FILE - Kaizer Chiefs head coach Gavin Hunt. Photo: Muzi Ntombela/BackpagePix
FILE - Kaizer Chiefs head coach Gavin Hunt. Photo: Muzi Ntombela/BackpagePix

Can Kaizer Chiefs deliver in Africa?

By Mihlali Baleka Time of article published Nov 26, 2020

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JOHANNESBURG – There’s a thin line between continental and domestic football but both require hard work for success and that’s why a good outing in one of the competitions can provide a much-needed boost for the other.

But what do you do when you are Kaizer Chiefs, who are heading to the preliminary round of a CAF Champions League qualifier on the back of an underwhelming start to their domestic campaign?

Well, that remains a mystery after a poor start to the domestic season where they were humiliated by Orlando Pirates in the MTN8 semifinals and bagged five points out of a possible 15 in the league. And Chiefs don’t seem to have the answers either.

Sure, their main stumbling block this season could be that their transfer ban was upheld by Fifa. But that they kept the same squad that lost out on the Premiership title on the last day of last season, some even tipped them to continue where they left off.

After all, in Gavin Hunt they now have an astute multiple championship winning coach who’s turned ordinary players into champions.

But Chiefs, even with Hunt, have been shadows of their former selves after also losing their last match against Premiership returnees Swallows FC 1-0 on Tuesday night.

Swallows bagged all three points in the Soweto derby with seven minutes remaining courtesy of Joseph Mhlongo’s thumping shot from close range.

But don’t for a second think that it was a late smash and grab victory for the Birds.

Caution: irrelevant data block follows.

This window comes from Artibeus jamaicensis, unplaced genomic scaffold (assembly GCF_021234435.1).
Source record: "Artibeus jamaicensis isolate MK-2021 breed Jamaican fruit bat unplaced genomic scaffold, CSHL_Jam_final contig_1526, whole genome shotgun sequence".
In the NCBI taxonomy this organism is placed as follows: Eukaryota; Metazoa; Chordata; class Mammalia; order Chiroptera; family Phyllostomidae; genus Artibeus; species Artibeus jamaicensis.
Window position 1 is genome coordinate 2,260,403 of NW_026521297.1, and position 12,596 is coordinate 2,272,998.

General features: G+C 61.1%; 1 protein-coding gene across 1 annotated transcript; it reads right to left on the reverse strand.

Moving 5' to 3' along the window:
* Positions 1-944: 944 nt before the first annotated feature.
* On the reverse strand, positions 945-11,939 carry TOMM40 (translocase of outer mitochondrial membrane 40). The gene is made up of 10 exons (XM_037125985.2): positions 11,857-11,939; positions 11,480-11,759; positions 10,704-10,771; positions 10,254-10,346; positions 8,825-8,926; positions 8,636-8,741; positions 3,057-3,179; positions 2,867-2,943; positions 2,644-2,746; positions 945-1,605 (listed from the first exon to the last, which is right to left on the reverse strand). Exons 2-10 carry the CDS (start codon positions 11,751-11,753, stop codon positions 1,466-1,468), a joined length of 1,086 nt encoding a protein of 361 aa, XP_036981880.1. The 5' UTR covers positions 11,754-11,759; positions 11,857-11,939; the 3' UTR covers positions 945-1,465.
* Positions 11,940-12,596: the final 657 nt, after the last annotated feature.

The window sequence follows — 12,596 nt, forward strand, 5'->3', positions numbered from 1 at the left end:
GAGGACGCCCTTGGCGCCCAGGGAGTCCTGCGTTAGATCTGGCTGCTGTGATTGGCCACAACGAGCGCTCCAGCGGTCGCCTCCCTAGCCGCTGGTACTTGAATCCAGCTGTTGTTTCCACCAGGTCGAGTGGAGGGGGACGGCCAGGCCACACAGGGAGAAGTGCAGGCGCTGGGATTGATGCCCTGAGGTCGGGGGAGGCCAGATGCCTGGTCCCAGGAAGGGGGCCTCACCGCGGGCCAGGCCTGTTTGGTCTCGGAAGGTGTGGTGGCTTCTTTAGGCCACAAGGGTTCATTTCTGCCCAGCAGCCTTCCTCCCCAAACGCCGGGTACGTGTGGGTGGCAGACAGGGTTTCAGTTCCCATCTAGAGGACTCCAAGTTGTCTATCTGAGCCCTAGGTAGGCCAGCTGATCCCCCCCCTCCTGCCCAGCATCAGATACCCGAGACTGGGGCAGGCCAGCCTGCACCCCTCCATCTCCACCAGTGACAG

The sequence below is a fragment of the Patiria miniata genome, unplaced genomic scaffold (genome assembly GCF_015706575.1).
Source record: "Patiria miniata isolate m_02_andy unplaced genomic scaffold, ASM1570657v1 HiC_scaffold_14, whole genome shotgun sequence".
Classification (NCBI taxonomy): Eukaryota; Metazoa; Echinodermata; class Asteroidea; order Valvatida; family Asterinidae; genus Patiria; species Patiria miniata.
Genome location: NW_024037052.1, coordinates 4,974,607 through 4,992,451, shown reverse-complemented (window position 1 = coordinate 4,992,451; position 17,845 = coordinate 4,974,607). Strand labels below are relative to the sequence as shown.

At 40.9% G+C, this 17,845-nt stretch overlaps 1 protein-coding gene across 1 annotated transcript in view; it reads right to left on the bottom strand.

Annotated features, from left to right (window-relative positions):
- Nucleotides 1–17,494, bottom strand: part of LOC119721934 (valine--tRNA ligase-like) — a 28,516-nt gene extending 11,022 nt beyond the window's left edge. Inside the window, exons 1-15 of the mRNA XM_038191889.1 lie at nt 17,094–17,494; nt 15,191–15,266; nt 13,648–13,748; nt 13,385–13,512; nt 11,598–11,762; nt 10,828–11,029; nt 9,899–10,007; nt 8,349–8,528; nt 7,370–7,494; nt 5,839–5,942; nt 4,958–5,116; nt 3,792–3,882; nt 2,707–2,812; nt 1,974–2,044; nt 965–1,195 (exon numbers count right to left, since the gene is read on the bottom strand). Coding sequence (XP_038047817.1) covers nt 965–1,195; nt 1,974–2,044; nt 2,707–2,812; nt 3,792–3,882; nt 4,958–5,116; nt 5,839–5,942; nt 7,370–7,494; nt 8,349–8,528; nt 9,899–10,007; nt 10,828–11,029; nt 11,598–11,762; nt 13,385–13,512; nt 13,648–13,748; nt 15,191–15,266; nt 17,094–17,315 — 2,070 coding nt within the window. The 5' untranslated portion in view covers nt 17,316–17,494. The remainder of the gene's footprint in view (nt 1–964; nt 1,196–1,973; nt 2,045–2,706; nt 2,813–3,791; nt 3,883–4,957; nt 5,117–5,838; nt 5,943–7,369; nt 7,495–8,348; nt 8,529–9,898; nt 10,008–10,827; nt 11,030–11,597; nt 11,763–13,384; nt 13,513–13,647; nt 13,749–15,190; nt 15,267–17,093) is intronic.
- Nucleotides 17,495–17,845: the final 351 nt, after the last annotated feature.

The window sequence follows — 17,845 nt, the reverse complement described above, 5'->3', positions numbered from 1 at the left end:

It was in fact a commanding win that deserved nothing less than three points for coach Brandon Truter’s men.

But on the flip side, it was a heart-wrenching defeat for Chiefs who needed all the confidence they could get ahead of their next encounter in Cameroon.

On Sunday, Chiefs will meet Cameroon champions PWD Bamenda, a team from a war zone region. The city of Bamenda is situated in the north west of

Cameroon, 366km from the capital Yaounde.

Bamenda won the championship in their first season after promotion, having spent almost 14 years in the lower ranks.

Relatively unknown on the continent, Bamenda have had profound outings in their preparations during the Fifa break when they trounced the South Sudan national team 3-0, while defeating Sudanese giants Al Ahli Tripoli 2-1.

Should Chiefs come away with a win over the two-legged encounter, with the second leg at home on the weekend of December 4-6, they’ll be on course to qualify for the group stage.

But first they’ll need to defeat Angolan giants Premiero De Agosto in the second round of the qualifiers over another two-legged contest.

Chiefs are under pressure to conquer the continent, with local rivals Mamelodi Sundowns and Pirates paving the way in 2016 and 1995 respectively.

Despite their well-documented success locally, Chiefs’ only recorded achievement on the continent was in 2001 when they won the African Cup Winners’ Cup, which is now known as the CAF Confederation Cup.

Their recent participation in continental football has been underwhelming, though.

After winning the league title twice in three seasons, in 2012/13 and 2014/15, and finishing third in 2017/18, they haven’t gone past the qualifying round to reach the group stage.

And with them low on confidence, the odds appear to be stacked against them this season as well.

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